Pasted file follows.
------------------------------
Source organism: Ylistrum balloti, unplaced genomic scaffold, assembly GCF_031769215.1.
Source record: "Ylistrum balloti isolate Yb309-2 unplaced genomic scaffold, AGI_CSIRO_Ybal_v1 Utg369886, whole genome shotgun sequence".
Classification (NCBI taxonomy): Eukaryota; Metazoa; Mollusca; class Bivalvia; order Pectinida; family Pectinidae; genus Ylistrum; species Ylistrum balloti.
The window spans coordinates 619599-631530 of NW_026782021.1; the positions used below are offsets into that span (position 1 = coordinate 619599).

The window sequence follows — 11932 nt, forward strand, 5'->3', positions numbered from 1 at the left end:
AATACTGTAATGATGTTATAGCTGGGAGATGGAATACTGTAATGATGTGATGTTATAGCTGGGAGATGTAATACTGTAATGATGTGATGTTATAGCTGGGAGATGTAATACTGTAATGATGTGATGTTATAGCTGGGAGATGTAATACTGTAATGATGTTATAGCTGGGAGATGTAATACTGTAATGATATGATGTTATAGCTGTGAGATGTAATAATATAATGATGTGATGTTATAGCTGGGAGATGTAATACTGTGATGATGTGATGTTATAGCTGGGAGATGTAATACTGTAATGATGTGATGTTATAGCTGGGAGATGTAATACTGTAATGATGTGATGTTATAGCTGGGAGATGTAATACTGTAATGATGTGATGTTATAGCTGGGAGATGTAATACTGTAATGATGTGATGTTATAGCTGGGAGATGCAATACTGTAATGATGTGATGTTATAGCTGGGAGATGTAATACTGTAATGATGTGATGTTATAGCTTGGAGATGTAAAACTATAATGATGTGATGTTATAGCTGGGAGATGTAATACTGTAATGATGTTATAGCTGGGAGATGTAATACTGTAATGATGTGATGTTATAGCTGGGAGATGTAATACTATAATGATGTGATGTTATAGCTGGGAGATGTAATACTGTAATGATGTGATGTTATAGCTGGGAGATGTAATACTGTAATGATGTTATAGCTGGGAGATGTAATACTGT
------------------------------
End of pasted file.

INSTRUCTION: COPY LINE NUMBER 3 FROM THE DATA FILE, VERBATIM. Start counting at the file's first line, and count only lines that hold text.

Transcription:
Classification (NCBI taxonomy): Eukaryota; Metazoa; Mollusca; class Bivalvia; order Pectinida; family Pectinidae; genus Ylistrum; species Ylistrum balloti.